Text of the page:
A Horemheb le sucede su visir, Paramesu, que tomó el nombre de Ramsés I y fundó la siguiente dinastía. No se conoce descendencia masculina del último rey de la brillante y famosa XVIII Dinastía, pero se sospecha que tuvo una hija, de nombre Tanedyemy, que fue emparentada con la nueva casa real.
Testimonios de su época [editar]
Se atestigua poca actividad edificatoria original durante su reinado. El proyecto principal en Tebas fue el templo funerario del rey, que usurpó de Ay. Los edificios añadidos en el templo de Amón en Karnak fueron erigidos empleando bloques de los templos de Atón en Karnak.
- Capilla perforada en la roca en Gebel Silsileh (Sethe 1957:2138 - 2139)
- Fragmento con su nombre en el templo en Faras (Nubia) (Karkowski 1981:117)
- Inscripción en una estatua, en Turín (Sethe 1957:2113 - 2120)
- Fragmento de una inscripción similar de Menfis (Sethe 1957:2121 - 2124)
- Varias inscripciones y estelas en Karnak (Sethe 1957:2124 - 2128, 2140-2162)
- Fragmentos de varias estelas (Sethe 1957:2129 - 2133)
- Fragmento de un decreto real, encontrado en Menfis (museo Petrie)
|Titulatura||Jeroglífico||Transliteración (transcripción) - traducción - (procedencia)|
|Nombre de Horus:|| |
|k3 nḫt spd sḫru (Kanajt Sepedsejeru) |
Toro potente, la voz de Seped
|Nombre de Nebty:|| |
|ur by3ut m ipt sut (Uerbyautemipetsut) |
Gran magnificencia en Karnak
|Nombre de Hor-Nub:|| |
|hru ḥr m3ˁt sḫpr t3uy (Heruhormaat sejepertauy) |
Contento está bajo la justicia (Maat) y las Dos Tierras renacen
|Nombre de Nesut-Bity:|| |
|ḏsr ḫpru rˁ stp n rˁ (Dyeserjeperura Setepenra) |
Divinas son las manifestaciones de Ra, Elegido de Ra
|Nombre de Sa-Ra:|| |
|ḥr m ḥb mri imn (Horemheb Meryamón) |
Horus en su jubileo, Amado de Amón
- ↑ Nombre del faraón según los epítomes de Manetón:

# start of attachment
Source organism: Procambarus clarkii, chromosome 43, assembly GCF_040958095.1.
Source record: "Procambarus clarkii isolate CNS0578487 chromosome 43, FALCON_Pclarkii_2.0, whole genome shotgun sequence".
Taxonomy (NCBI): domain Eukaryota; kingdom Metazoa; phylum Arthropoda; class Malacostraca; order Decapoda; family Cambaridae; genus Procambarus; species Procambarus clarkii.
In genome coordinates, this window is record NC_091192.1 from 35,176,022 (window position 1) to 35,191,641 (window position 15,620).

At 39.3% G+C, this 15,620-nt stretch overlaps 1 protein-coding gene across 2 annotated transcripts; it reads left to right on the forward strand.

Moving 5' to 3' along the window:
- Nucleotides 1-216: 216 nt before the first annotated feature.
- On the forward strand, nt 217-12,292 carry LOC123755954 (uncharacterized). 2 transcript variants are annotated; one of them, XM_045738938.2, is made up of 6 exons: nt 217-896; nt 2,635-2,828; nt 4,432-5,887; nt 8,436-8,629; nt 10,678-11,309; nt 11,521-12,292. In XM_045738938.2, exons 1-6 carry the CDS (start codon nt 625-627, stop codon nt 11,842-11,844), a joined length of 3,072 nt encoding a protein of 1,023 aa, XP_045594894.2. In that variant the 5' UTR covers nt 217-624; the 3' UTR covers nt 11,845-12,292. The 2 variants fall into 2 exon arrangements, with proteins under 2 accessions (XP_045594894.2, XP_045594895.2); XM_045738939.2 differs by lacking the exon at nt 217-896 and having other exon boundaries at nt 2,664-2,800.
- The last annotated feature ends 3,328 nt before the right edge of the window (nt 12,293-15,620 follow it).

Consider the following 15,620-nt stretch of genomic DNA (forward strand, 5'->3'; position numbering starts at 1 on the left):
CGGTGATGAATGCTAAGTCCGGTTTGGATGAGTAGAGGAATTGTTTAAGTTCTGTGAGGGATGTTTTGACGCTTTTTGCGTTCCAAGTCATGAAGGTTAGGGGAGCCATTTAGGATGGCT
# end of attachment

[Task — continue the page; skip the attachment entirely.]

- Harmais (Flavio Josefo, Contra Apión)
- Harmais (Flavio Josefo, de Teófilo)
- Armesis (Julio Africano, versión de Sincelo)
- Armais (Eusebio de Cesarea, versión de Sincelo)
- Armais (Eusebio de Cesarea, versión armenia)
Otras grafías de su nombre: Amenemheb, Djeserkheperure, Haremhab, Harmab, Harmhabi, Merenheru, Mereramon, Meriamon, Setepenre, Tcheserkheperura, Tcheserkheperure, Zeserkheperura, Zeserkheperure.
- ↑ Cronología según von Beckerath, Grimal, Shaw, Lehner y Málek.
- ↑ «Horemhab».
Padró, Josep. Historia del Egipto farónico, p. 259, Alianza Editorial, 2006, ISBN 84-206-8190-3.
Véase también [editar]
Enlaces externos [editar]
From Wikipedia, the free encyclopedia
|Horemhab or Haremhab|
|Statue of Horemheb giving offerings to Atum, at the Luxor Museum|
|Pharaoh of Egypt|
|Reign||1319–1292 BC, 18th Dynasty|
Horemheb (sometimes spelled Horemhab or Haremhab and meaning Horus is in Jubilation) was the last Pharaoh of the 18th Dynasty from 1319 BC to late 1292 BC, although he was not related to the preceding royal family and is believed to have been of common birth. Before he became pharaoh, Horemheb was the commander in chief of the army under the reigns of Tutankamun and Ay. After his accession to the throne he reformed the state and it was under his reign that official action against the preceding Amarna rulers began. Horemheb demolished monuments of Akhenaten, reusing their remains in his own building projects, and usurped monuments of Tutankhamun and Ay. Horemheb presumably remained childless and he appointed his vizier Paramesse as his successor, who would assume the throne as Ramesses I.
 Early career